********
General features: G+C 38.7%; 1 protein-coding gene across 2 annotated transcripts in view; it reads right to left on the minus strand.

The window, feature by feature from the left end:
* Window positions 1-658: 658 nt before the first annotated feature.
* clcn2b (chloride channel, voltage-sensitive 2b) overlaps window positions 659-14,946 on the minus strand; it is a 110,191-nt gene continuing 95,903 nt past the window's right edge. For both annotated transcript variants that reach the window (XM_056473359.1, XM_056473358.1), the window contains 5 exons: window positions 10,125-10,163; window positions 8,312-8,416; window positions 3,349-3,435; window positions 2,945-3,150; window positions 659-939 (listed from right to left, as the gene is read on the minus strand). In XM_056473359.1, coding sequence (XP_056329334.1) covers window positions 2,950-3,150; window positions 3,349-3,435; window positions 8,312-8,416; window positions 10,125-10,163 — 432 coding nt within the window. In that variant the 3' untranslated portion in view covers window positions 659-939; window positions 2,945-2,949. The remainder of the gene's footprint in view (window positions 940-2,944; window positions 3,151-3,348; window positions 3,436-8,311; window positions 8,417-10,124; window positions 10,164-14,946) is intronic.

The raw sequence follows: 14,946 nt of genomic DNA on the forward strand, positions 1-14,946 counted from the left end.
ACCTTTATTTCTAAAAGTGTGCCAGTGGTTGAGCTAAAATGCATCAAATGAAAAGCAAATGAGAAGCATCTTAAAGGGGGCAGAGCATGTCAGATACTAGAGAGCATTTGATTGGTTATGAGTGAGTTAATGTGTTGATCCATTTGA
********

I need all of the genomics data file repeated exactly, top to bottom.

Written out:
General features: G+C 38.7%; 1 protein-coding gene across 2 annotated transcripts in view; it reads right to left on the minus strand.

The window, feature by feature from the left end:
* Window positions 1-658: 658 nt before the first annotated feature.
* clcn2b (chloride channel, voltage-sensitive 2b) overlaps window positions 659-14,946 on the minus strand; it is a 110,191-nt gene continuing 95,903 nt past the window's right edge. For both annotated transcript variants that reach the window (XM_056473359.1, XM_056473358.1), the window contains 5 exons: window positions 10,125-10,163; window positions 8,312-8,416; window positions 3,349-3,435; window positions 2,945-3,150; window positions 659-939 (listed from right to left, as the gene is read on the minus strand). In XM_056473359.1, coding sequence (XP_056329334.1) covers window positions 2,950-3,150; window positions 3,349-3,435; window positions 8,312-8,416; window positions 10,125-10,163 — 432 coding nt within the window. In that variant the 3' untranslated portion in view covers window positions 659-939; window positions 2,945-2,949. The remainder of the gene's footprint in view (window positions 940-2,944; window positions 3,151-3,348; window positions 3,436-8,311; window positions 8,417-10,124; window positions 10,164-14,946) is intronic.

The raw sequence follows: 14,946 nt of genomic DNA on the forward strand, positions 1-14,946 counted from the left end.
ACCTTTATTTCTAAAAGTGTGCCAGTGGTTGAGCTAAAATGCATCAAATGAAAAGCAAATGAGAAGCATCTTAAAGGGGGCAGAGCATGTCAGATACTAGAGAGCATTTGATTGGTTATGAGTGAGTTAATGTGTTGATCCATTTGA